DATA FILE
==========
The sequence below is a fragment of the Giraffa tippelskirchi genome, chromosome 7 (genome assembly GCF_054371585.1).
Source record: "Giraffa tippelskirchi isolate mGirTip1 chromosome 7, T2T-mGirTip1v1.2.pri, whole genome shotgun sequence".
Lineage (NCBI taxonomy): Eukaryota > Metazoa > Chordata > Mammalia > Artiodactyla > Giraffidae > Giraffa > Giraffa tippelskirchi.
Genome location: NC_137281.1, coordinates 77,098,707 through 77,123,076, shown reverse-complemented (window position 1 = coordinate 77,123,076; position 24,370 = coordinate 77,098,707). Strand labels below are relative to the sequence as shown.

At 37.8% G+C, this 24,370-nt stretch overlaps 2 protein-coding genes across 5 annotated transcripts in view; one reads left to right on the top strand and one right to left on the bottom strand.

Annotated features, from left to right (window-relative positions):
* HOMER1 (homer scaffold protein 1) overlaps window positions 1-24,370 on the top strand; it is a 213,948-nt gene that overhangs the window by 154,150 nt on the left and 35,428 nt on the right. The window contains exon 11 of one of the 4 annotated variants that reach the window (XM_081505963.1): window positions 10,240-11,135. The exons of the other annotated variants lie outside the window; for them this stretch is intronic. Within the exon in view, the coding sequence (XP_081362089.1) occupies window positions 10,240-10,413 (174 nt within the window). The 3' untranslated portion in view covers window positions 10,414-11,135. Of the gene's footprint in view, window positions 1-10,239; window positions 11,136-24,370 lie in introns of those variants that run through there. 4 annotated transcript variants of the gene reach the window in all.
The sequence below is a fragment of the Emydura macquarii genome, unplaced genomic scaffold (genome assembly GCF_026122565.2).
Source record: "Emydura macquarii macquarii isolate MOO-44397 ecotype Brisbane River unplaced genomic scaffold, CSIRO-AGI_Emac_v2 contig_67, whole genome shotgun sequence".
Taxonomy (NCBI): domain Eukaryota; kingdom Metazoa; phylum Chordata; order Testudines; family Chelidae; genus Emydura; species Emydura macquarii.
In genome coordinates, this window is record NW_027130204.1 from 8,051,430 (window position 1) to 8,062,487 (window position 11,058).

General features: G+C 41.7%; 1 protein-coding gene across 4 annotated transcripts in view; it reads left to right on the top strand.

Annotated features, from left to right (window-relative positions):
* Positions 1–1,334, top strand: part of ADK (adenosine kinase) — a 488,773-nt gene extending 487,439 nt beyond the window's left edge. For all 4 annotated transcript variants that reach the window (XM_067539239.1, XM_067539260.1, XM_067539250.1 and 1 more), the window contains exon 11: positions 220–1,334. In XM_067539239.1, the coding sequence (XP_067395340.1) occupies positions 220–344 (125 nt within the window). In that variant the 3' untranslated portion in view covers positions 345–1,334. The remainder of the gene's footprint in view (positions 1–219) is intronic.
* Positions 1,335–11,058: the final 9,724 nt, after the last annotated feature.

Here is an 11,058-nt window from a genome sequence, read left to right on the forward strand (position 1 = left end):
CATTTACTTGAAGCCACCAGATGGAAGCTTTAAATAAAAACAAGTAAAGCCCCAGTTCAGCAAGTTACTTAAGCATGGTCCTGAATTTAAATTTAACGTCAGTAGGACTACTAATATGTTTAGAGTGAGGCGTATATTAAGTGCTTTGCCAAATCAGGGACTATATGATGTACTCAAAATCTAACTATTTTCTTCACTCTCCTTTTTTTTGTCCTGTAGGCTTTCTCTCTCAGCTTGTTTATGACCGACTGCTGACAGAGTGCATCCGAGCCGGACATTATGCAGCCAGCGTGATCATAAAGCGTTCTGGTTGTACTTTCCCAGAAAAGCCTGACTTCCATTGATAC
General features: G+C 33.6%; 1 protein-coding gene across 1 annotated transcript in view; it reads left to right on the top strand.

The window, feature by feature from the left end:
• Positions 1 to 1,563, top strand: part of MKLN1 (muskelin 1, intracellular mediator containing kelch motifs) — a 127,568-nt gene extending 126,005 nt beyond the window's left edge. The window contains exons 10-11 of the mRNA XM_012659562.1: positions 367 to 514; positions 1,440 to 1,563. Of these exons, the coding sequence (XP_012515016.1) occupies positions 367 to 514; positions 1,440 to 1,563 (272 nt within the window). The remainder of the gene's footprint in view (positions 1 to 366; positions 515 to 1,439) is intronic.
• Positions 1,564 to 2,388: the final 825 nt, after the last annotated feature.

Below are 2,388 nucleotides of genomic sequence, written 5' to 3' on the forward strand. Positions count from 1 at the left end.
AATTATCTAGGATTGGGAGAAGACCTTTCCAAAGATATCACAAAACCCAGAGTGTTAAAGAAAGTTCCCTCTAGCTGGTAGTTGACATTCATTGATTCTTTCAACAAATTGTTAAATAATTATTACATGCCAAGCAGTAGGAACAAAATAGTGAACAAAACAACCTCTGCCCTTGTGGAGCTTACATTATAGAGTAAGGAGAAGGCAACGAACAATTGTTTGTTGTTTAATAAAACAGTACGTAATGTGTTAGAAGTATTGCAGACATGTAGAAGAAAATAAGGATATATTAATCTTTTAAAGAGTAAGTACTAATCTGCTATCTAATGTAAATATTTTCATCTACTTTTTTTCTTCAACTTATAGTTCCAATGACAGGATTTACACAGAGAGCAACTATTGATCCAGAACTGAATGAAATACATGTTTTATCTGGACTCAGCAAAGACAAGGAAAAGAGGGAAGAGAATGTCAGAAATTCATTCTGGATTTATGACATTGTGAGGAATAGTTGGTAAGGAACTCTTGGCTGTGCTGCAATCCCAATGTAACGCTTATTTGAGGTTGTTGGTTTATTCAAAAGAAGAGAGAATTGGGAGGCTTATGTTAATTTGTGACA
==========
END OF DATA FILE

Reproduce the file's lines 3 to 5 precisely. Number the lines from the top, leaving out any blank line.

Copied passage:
Lineage (NCBI taxonomy): Eukaryota > Metazoa > Chordata > Mammalia > Artiodactyla > Giraffidae > Giraffa > Giraffa tippelskirchi.
Genome location: NC_137281.1, coordinates 77,098,707 through 77,123,076, shown reverse-complemented (window position 1 = coordinate 77,123,076; position 24,370 = coordinate 77,098,707). Strand labels below are relative to the sequence as shown.

At 37.8% G+C, this 24,370-nt stretch overlaps 2 protein-coding genes across 5 annotated transcripts in view; one reads left to right on the top strand and one right to left on the bottom strand.